“Yes, Russia is strong again.” Sadovsky emptied his second cup of rare and aged red wine. The dining servant immediately refilled it.I had instructed him to keep the inspector happy, even if it cost me my best vintages. “The Europeans thought they could cow us when they no longer needed our gas, but now look at them. I never imagined Russia would retake its place in history through agriculture, but here we are.” He guzzled more wine, and then added,“You know, I’ve been invited to attend the global climate forum in Zurich this October.”
“What a great honour, sir. Will you be speaking? Maybe about those geo-engineering plans the West is talking about lately?”
“I’ll be a panelist on the East Asian climate normalization committee. But between you and I, there won’t be any normalization. The climate has changed and the world must change with it. If they bring back the world temperature to 1990’s average, we’ll lose our farmlands back to the winter. Our economy will fall.
Sadovsky shook his head. “No,Russia is strong now. The Europeans need our food. The Chinese need our land for their refugees. And with both of their money lining our pockets, we can buy off enough ministers to block any vote the American’s try to push to lower world temperatures.”
Irina’s fork clatters against her plate. She stands up, her eyes wide,left hand holding her swollen belly. “Excuse me, Inspector,” she then rushed out of the room.
Sadovsky grins at me. “Don’t worry, my wife was the same when she had our children. By the size of her stomach, I’m sure your baby will be a healthy one. Do you know if it’s a boy or girl?”
“A boy. We’re naming him, Alexei. He’ll be our first. We’ve been trying for so long now, it’s hard to believe it’s going to happen this time.”
“Have as many as you can, Bogdan. Russia needs more children, especially with all these Chinese settling here.” He extends his emptied cup to the dining servant for yet another refill.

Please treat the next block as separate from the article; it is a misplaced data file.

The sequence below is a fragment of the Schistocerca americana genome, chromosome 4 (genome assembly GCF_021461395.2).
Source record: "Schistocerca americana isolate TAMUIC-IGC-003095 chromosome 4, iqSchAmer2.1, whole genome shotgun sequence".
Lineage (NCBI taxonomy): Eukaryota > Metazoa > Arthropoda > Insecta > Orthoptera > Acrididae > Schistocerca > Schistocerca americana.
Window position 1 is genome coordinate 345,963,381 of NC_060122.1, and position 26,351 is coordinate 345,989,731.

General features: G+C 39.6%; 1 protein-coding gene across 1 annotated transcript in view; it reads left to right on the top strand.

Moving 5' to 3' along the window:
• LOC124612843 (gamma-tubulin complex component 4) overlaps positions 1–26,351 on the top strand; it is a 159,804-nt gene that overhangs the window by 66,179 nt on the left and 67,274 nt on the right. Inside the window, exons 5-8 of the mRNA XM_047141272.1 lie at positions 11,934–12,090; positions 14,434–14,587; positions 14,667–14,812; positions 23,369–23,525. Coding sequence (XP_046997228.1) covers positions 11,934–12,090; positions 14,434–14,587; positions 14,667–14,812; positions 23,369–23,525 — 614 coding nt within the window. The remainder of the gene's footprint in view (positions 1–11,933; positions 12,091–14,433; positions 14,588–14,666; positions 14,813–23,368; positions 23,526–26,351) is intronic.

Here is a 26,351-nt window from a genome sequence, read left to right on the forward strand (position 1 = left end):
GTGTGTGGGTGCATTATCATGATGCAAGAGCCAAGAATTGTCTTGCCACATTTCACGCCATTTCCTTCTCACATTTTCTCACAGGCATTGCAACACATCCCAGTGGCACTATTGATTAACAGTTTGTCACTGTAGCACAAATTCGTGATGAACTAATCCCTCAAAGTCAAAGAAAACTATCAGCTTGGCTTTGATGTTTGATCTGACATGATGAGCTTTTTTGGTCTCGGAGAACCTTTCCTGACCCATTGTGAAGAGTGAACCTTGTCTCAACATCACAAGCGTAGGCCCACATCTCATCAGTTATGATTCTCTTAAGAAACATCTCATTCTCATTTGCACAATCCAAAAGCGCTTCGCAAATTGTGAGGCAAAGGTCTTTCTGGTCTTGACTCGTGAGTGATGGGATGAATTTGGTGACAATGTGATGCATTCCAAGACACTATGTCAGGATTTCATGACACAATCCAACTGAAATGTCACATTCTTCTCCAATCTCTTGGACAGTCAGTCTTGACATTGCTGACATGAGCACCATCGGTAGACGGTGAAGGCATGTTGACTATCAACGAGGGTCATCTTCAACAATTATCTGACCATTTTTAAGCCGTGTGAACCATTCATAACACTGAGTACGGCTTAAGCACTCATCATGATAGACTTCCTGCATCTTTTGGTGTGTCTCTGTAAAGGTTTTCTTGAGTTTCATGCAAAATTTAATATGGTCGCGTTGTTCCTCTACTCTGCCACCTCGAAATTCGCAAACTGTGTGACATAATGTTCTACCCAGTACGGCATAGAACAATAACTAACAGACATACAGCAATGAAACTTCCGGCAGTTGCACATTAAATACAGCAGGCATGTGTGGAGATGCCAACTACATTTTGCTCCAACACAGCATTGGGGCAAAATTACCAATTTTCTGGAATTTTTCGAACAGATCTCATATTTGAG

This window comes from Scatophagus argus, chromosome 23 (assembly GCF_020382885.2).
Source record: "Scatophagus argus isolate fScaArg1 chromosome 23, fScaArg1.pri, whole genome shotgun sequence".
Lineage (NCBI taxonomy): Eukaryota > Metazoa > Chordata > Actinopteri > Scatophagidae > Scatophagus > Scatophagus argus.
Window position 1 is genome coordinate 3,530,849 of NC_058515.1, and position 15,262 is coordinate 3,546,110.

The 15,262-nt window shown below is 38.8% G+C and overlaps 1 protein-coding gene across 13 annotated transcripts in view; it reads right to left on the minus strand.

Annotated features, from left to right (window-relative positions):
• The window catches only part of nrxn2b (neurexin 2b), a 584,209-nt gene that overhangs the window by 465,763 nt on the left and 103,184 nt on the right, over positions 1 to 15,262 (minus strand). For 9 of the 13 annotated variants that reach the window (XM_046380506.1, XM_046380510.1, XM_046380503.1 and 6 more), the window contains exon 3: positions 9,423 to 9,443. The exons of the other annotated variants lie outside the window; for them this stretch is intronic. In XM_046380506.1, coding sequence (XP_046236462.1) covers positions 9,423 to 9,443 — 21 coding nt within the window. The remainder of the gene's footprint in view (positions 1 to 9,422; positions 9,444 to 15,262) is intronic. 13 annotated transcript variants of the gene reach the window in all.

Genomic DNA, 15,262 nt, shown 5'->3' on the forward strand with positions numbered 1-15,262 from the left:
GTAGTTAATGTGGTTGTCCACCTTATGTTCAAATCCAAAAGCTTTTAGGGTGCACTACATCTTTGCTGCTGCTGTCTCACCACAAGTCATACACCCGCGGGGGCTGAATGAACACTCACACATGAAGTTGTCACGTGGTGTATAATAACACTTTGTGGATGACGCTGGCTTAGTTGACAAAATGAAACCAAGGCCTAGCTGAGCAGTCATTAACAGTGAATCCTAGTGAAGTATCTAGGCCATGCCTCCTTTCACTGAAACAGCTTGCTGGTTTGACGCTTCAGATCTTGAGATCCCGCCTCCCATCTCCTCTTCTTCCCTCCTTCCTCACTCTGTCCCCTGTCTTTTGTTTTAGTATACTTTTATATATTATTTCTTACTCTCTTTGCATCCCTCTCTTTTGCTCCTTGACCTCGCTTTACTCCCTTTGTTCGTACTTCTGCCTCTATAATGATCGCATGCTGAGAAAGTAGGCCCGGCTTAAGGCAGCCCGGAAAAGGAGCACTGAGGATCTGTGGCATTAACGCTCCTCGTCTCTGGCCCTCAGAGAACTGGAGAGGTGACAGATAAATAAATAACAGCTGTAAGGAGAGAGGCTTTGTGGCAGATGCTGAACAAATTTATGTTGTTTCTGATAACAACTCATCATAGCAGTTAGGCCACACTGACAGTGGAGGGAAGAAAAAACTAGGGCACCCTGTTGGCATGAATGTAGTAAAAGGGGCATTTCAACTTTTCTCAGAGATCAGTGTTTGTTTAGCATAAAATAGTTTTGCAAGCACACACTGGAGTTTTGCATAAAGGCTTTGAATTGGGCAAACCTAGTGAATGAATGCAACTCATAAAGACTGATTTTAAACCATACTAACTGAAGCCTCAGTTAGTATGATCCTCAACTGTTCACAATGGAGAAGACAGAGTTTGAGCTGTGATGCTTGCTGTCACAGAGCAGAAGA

“Of course. After Irina recovers, we hope to—”
The dining room doors burst open as the the midwife rushed in. “Mr. Bogdan, your wife is in labour! I need you to come.”
“Ha! You see, I told you I would bring good luck.” Sadovsky laughed heartily and grabed the wine bottle from the dining servant’s hand. “Go, I will drink for the both of us!”
“Push, Mrs. Irina! Push!”
I waited in the bedroom outside the bathroom door. Between Irina’s screams, the painful contractions, and the midwife’s chalkboard accent, I just couldn’t stay in that tiny room with them. We waited so long for this. Finally a son to call my own, someone to carry my name, inherit all that I have built.
Hours pass before Irina’s screams stop. Moments later, a baby’s cries shattered the silence. Alexei.
Then I hear Irina. She was laughing, but it was a hysterical laugh.
I opened the washroom doorto find Irina sitting in a tub of bloody water, her face covered in sweat and satisfaction. She stared at mefor a moment, then started laughing even louder. The midwife satquietly, shivering, holding the child tightlyagainst her body.
“How is he? My child, Alexei.”
The midwife turned to look at me, dread filling her eyes. “Mr. Bogdan, sir, I, I don’t—”
“Give me my child!” I pulled Alexei out of her hands. Irina’s laughter stopped. I pulled the towel away from Alexei’s face. Then I saw it. His eyes....
“You think I didn’t know?” said Irina, herface is lit by fury, blood drippingfrom her nostril. “You think I’m a fool?That I wouldn’t find out?”
“Not like this, Irina. This,how could you do this?”
“I’m taking everything, Bogdan. Everything!”
“Who? With who!” The baby started to scream. The midwife tried to reach out for him, but I kicked her to the floor. “Who’s the father?”
Irina stood up from the bath, her body painted in blood. “Who else but the husband of your whore.”
An insane rage grew inside me as I raced out of the bathroom.
“I’m taking everything, Bogdan!” Irina screamed.
I ran down the house and into the garage. I lay the baby on the jeep’s passenger seat, then rushed to the locker nearby. A few pin presses later and I pulled out my hunting rifle.
The jeep tore down the farm’s service road. The child’sscreamed the whole ride, drawing shocked stares from the farmhands working in the nearby fields. It didn’t take long before I reached the storage barn. I grabbed the rifle from the back seat and barged inside.
“Suyin! Where are you? Suyin! I know you’re here.” I walked down the aisles of seed bags and farm tools stacked three stories high, aisle after aisle, until I saw her. She stood quietly in thebarn’s southeast corner. “Suyin! Where is he?”
She calmly walks out of view and into the back aisle. I chase after her, turn the corner and there he is.
“How is my son?” he asked coldly.
I drew my rifle, fingered the trigger, took aim, then froze.The pain was suffocating. I lurched forward as the blade pushed between my ribs. The gun fell to my side as I clutched at my side.
WWIII Climate Wars series links
WWIII CLIMATE WARS: NARRATIVES
Southeast Asia, Drowning in your Past: WWIII Climate Wars P9
South America, Revolution: WWIII Climate Wars P11